The Story of Faith

This weekend’s readings get me a little turned around and confused. Taken in a vacuum, one might mistake these readings for, either just before or even during, Advent. The sort of themes we encounter this week are quite at home in those contexts.

Repentance, preparedness and the shortness of time all resonate with the Advent message of making a straight path for God, of course. However, what we hear today is different and feels much more collegial — that is, it sounds more like believers encouraging one another, reminding each other, in love, of the stakes in our contest against sin.

Incidentally, this is but one view of the role of the Church in the life of each Christian and only one facet of the nature of the Church.

Unlike the Advent voice of the “endtimes” and “now is a very acceptable time,” the prevalent tone is what we hear in the verse to this week’s Gospel Acclamation, the Alleluia: “The kingdom of God is at hand. Repent and believe in the Gospel.”

It is a call, not so much to conversion, as to mending one’s ways. It has less to do with “scaring them straight,” and more to do with encouraging a brother, sister or a beloved friend to embrace the ways we know will bring that friend closer to Christ. There is a note of the impending possibility of failure and also the fact that the current direction is not healthy or sustainable, but greater is the sense of a higher, better way of living that is within reach.

First, we hear the end of the famous story of Jonah, wherein he finally fulfills his mission. Jonah arrived at the metropolis of Nineveh and proclaimed a message of approaching destruction. Striking, however, is the great weight put on the response of the people of the city, as if Jonah’s prophetic role were somehow easy. After a mere day, the word had spread so thoroughly throughout the place and was so accepted that all took to methods of repentance, “they proclaimed a fast and all of them, great and small, put on sackcloth” (Jonah 3:5).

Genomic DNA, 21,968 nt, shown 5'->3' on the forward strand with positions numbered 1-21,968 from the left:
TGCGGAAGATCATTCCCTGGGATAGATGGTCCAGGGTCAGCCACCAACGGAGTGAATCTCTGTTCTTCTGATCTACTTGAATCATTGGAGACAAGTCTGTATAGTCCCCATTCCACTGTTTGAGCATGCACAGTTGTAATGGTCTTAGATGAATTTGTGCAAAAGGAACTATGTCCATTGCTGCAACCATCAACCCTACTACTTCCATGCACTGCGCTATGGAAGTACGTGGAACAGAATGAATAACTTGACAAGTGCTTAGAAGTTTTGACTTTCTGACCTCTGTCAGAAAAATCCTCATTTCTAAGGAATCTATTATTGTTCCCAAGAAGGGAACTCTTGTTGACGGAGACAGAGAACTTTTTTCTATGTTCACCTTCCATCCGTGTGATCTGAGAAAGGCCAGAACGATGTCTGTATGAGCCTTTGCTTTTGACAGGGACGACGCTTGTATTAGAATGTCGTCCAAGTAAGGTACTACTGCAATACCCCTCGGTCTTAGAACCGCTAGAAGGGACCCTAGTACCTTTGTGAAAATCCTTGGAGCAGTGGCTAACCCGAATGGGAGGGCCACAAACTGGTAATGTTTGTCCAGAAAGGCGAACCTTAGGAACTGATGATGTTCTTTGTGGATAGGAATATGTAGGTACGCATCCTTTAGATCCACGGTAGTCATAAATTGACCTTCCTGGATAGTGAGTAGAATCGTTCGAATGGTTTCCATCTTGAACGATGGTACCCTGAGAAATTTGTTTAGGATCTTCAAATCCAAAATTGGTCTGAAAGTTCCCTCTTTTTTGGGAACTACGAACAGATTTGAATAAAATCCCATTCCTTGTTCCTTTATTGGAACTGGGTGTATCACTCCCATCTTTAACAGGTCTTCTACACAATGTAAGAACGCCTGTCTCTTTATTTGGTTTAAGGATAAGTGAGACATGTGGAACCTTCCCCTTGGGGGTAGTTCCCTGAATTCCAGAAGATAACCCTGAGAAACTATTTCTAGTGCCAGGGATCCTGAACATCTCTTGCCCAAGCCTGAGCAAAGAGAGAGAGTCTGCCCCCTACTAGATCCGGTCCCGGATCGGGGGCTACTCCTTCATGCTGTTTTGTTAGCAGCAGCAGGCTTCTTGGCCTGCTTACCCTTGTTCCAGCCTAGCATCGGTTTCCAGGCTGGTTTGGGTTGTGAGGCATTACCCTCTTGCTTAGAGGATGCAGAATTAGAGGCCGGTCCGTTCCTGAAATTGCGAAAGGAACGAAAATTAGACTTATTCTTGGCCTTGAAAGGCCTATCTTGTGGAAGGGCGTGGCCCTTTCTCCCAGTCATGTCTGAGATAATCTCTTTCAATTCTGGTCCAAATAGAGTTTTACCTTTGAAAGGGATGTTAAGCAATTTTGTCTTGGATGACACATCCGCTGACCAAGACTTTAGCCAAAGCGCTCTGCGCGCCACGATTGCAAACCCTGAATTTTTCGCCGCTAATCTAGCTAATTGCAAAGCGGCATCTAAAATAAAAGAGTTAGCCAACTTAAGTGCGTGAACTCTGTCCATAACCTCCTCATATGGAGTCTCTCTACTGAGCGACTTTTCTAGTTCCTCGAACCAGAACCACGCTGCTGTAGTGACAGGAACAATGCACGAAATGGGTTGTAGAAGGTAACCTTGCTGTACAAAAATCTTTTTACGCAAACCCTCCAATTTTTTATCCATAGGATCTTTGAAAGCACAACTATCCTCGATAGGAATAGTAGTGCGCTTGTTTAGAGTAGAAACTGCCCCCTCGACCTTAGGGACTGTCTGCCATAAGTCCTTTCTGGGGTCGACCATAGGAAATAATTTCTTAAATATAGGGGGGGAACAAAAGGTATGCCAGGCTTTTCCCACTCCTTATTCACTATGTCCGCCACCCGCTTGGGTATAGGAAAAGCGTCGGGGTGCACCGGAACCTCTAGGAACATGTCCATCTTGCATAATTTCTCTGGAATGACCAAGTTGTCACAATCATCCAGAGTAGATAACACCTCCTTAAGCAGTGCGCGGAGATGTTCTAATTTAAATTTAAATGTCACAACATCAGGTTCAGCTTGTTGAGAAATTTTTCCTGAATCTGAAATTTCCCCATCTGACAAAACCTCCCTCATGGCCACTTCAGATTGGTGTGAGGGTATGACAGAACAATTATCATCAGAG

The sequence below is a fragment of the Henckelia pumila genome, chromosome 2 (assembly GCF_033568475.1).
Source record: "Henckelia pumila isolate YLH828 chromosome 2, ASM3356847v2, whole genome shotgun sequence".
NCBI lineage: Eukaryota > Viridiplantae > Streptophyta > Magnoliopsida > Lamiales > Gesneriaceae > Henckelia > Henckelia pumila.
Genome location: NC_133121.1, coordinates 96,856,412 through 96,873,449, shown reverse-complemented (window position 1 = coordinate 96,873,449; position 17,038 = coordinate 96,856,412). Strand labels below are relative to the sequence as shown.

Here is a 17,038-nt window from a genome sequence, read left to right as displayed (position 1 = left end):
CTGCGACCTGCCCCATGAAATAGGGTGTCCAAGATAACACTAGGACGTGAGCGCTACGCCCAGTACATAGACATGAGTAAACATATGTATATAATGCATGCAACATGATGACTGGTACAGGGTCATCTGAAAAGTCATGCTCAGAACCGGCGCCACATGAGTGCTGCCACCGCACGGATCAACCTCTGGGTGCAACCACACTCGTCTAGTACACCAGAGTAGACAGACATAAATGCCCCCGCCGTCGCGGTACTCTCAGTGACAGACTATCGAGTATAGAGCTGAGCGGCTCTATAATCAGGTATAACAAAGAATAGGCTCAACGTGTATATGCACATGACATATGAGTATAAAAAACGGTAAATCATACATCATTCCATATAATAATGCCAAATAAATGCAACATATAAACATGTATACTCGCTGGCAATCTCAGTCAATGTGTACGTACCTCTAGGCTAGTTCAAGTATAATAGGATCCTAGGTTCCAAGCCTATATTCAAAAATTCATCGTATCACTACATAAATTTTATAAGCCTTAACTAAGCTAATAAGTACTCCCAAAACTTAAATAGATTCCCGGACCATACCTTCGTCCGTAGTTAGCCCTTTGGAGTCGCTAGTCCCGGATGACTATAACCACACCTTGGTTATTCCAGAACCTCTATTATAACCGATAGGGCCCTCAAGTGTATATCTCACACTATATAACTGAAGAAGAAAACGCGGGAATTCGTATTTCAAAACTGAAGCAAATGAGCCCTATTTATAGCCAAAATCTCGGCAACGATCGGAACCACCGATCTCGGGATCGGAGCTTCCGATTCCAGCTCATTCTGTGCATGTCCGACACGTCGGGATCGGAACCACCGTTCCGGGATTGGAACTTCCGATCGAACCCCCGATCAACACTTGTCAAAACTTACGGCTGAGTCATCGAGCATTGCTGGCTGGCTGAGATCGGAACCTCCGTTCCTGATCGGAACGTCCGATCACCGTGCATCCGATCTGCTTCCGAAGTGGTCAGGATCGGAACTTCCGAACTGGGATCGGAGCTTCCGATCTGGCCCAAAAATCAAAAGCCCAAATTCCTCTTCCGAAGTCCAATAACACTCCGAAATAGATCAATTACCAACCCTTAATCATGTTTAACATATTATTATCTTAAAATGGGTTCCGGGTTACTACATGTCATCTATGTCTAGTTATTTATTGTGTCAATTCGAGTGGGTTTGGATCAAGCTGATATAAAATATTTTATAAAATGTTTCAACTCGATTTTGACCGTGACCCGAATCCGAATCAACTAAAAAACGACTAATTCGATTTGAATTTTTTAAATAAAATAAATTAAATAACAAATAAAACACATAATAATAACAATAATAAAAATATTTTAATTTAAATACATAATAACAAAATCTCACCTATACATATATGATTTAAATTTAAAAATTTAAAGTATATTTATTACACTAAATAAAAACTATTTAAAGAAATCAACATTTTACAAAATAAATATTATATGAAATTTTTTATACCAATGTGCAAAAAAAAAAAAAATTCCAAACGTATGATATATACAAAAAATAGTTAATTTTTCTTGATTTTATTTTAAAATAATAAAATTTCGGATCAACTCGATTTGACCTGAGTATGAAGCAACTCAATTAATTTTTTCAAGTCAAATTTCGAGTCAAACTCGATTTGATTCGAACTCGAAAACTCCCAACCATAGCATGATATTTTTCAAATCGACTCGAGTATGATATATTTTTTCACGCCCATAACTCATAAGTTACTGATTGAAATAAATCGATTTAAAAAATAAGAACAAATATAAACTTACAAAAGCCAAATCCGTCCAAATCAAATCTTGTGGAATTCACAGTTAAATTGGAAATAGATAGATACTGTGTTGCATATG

The Psalm then gives voice to our own prayer, “Teach me your ways, O Lord.”

If I were to summarize the meaning of the second reading, I would say simply, “don’t get bogged down in the distractions of the world.” Or, according to the axiom, “don’t sweat the small stuff” of this temporary and limited season. There are greater and more efficient ways to get right with God.

Finally, these readings culminate in the Gospel, wherein Simon (Peter) and his brother Andrew, as well as the brothers, James and John, lay aside the trappings of earthly occupations and follow Christ. Not only this, but the Lord offers them a new job. “Come after me, and I will make you fishers of men” (Mark 1:17).

Over the course of a few short readings, we were taken from the need to repent to the reason for repentance – not avoidance of punishment but a greater calling. We’re not just called to cease from sin and evil, but we are called to walk and to live close to Jesus. Finally, we’re not called to merely do something for Christ, but to do something for Christ with Christ.

These readings are, in brief, the story of faith – to be called, to seek, to leave behind the old way and to live a new life with Jesus.

David Dunst

Music Director

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